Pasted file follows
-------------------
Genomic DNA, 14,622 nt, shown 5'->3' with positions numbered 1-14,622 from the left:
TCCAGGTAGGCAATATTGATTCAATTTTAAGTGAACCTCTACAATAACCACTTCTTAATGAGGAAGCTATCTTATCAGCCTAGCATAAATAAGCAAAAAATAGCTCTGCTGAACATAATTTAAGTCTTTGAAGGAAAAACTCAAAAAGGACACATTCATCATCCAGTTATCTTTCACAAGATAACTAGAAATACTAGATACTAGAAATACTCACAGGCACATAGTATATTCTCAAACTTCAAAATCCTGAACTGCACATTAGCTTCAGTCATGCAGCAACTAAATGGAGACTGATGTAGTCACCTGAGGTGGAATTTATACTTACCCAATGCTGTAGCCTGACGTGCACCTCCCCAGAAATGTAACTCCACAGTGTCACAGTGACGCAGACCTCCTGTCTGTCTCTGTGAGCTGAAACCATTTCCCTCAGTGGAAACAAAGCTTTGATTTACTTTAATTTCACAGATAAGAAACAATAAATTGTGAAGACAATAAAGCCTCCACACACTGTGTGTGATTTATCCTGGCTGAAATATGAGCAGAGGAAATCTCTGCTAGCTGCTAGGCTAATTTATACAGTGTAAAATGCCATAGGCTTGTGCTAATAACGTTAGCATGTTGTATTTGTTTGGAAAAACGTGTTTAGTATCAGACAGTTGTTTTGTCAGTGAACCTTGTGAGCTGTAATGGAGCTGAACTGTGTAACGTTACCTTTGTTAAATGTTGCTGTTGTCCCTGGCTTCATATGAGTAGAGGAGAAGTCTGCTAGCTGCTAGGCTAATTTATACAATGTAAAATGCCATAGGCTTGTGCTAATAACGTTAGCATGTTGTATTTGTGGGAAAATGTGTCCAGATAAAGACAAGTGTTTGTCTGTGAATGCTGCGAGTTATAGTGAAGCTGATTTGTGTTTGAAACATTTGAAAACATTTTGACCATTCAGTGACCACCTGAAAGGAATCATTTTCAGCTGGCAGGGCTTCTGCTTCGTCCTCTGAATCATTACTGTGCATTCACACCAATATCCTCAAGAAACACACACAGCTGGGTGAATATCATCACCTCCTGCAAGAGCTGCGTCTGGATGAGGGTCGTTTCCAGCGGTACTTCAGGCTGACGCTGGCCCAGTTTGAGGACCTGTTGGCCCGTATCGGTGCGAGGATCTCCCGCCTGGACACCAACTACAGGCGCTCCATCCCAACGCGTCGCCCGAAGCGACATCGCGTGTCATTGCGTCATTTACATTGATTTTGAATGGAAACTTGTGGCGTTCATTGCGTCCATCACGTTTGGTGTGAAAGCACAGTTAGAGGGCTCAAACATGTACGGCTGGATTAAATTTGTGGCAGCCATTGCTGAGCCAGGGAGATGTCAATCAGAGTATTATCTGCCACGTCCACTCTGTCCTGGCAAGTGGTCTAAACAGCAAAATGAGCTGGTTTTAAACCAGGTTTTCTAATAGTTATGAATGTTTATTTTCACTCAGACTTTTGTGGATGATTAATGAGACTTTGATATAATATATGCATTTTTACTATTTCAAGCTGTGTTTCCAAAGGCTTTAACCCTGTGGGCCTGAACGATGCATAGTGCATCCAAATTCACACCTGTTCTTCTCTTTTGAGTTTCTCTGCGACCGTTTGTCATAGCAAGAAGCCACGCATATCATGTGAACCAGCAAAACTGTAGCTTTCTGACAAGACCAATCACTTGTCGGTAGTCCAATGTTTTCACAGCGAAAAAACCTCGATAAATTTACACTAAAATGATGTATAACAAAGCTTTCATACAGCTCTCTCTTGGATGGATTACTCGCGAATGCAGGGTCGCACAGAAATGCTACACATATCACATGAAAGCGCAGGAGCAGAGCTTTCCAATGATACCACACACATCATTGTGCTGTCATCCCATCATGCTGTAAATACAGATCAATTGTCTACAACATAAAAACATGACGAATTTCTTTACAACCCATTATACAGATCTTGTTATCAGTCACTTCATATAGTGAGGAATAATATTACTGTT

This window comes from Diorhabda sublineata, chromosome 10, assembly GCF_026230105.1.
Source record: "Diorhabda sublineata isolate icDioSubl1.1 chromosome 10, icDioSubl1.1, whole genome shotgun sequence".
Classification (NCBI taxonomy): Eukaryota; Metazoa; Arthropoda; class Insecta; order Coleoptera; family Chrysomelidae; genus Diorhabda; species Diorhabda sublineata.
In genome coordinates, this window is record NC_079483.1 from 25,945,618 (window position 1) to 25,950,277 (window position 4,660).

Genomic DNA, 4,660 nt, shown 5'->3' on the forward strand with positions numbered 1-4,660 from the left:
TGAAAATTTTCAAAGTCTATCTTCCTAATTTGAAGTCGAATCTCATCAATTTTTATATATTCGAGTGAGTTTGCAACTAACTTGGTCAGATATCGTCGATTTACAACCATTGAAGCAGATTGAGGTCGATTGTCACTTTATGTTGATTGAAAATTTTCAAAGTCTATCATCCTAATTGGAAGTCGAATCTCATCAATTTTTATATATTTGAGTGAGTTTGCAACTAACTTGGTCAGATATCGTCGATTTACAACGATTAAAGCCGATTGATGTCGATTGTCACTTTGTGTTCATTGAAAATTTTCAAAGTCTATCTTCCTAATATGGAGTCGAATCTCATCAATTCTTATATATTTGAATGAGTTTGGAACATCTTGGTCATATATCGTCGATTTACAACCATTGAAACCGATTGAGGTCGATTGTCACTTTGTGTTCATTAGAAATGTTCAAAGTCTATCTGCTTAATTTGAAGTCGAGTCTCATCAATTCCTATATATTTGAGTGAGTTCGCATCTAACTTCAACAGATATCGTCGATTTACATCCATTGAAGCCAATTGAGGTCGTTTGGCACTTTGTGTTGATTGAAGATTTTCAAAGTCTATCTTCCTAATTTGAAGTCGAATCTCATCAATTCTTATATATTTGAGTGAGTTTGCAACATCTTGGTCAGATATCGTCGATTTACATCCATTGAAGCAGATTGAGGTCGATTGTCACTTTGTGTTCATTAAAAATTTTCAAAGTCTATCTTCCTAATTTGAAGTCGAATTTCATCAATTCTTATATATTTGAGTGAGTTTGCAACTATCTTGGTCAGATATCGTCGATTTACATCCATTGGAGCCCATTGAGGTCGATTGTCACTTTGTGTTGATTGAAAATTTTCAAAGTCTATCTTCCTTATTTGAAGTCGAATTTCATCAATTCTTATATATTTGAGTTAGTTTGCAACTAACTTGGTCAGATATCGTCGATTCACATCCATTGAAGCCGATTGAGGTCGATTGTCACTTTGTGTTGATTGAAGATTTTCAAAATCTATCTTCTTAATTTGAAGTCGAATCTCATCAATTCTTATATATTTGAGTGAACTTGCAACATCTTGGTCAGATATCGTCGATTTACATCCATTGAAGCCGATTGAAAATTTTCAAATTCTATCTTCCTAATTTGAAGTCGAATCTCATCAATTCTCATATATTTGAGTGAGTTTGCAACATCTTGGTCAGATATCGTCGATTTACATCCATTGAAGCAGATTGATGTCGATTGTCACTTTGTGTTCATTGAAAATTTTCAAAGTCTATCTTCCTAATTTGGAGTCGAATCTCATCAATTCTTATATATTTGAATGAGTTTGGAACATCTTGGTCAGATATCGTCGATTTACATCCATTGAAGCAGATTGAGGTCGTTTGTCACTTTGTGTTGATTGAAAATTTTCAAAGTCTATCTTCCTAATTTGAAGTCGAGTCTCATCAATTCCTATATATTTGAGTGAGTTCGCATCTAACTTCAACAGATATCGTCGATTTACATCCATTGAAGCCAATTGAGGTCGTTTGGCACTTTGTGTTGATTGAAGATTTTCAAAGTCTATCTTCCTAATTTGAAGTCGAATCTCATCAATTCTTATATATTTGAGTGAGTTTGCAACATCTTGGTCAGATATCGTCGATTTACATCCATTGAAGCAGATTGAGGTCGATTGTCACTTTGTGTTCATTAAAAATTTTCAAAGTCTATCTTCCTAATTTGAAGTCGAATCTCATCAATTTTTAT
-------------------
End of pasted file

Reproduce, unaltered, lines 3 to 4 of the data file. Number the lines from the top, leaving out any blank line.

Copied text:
This window comes from Diorhabda sublineata, chromosome 10, assembly GCF_026230105.1.
Source record: "Diorhabda sublineata isolate icDioSubl1.1 chromosome 10, icDioSubl1.1, whole genome shotgun sequence".